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The Delusions of American Hawks

Fred Hiatt endorses a silly argument from a few weeks ago:

Recently, in rallying allies to help Ukraine, Obama has shown the kind of leadership that Americans expect of their president.

I know why Hiatt and other delusional hawks feel compelled to say such things, but it’s simply not true. Most Americans aren’t clamoring for U.S. “leadership” on Ukraine, and most generally prefer that the U.S. remain as uninvolved as possible. Insofar as Obama has tried to have an active role in the crisis, he has been going against the wishes of the majority in the U.S. The conceit behind Hiatt’s argument is that Obama makes his foreign policy decisions by following the polls, but on many issues he hasn’t done anything of the sort. When it has suited him, he can be thoroughly oblivious and indifferent to public opinion, and this applies to foreign policy just as much as to anything else.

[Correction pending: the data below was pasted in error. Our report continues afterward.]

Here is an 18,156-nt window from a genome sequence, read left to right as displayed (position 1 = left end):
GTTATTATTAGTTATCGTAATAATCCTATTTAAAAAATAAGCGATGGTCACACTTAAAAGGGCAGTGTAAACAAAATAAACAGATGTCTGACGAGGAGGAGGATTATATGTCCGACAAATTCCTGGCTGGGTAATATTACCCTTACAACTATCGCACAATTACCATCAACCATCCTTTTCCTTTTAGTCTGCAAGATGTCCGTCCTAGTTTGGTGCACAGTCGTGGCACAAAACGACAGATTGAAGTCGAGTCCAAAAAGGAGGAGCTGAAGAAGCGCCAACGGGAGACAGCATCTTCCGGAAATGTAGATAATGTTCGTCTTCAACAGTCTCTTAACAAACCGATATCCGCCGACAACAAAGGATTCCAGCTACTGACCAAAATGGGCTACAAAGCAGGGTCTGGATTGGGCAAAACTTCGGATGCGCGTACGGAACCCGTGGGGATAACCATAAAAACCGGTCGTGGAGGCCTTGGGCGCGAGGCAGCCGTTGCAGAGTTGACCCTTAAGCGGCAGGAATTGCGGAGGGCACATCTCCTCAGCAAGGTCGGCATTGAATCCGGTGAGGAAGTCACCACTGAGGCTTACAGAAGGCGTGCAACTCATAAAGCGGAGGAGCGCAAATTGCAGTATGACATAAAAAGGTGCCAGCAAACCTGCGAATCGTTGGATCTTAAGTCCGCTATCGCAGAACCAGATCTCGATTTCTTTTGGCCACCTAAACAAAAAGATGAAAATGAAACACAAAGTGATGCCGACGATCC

Obama was slower to push for intervention in Syria than Hiatt wanted, but he still did it before being forced to relent in the face of overwhelming domestic opposition. The abortive attempt to bomb Syria is a good example of how Obama has sometimes conducted foreign policy with contempt for what the majority prefers. He may not have been as aggressive in his response to the Ukraine crisis as virtually every Post columnist demands, but he has involved the U.S. in the crisis to a much greater degree than the public wants. The truth is that Obama has routinely ignored public opinion on both foreign and domestic policy, but has not done so as often or as early as hawks and “centrists” believe necessary. (Hiatt’s lament for Bowles-Simpson is itself an exercise in “centrist” pundit self-parody.) If anything, Obama has allowed his decisions to be warped and driven far too much by what conventional thinking in Washington declares that he must do, and he has repeatedly endorsed policies that are both unpopular and lousy as a result.

about the author

Daniel Larison is a senior editor at TAC, where he also keeps a solo blog. He has been published in the New York Times Book Review, Dallas Morning News, World Politics Review, Politico Magazine, Orthodox Life, Front Porch Republic, The American Scene, and Culture11, and was a columnist for The Week. He holds a PhD in history from the University of Chicago, and resides in Lancaster, PA. Follow him on Twitter.

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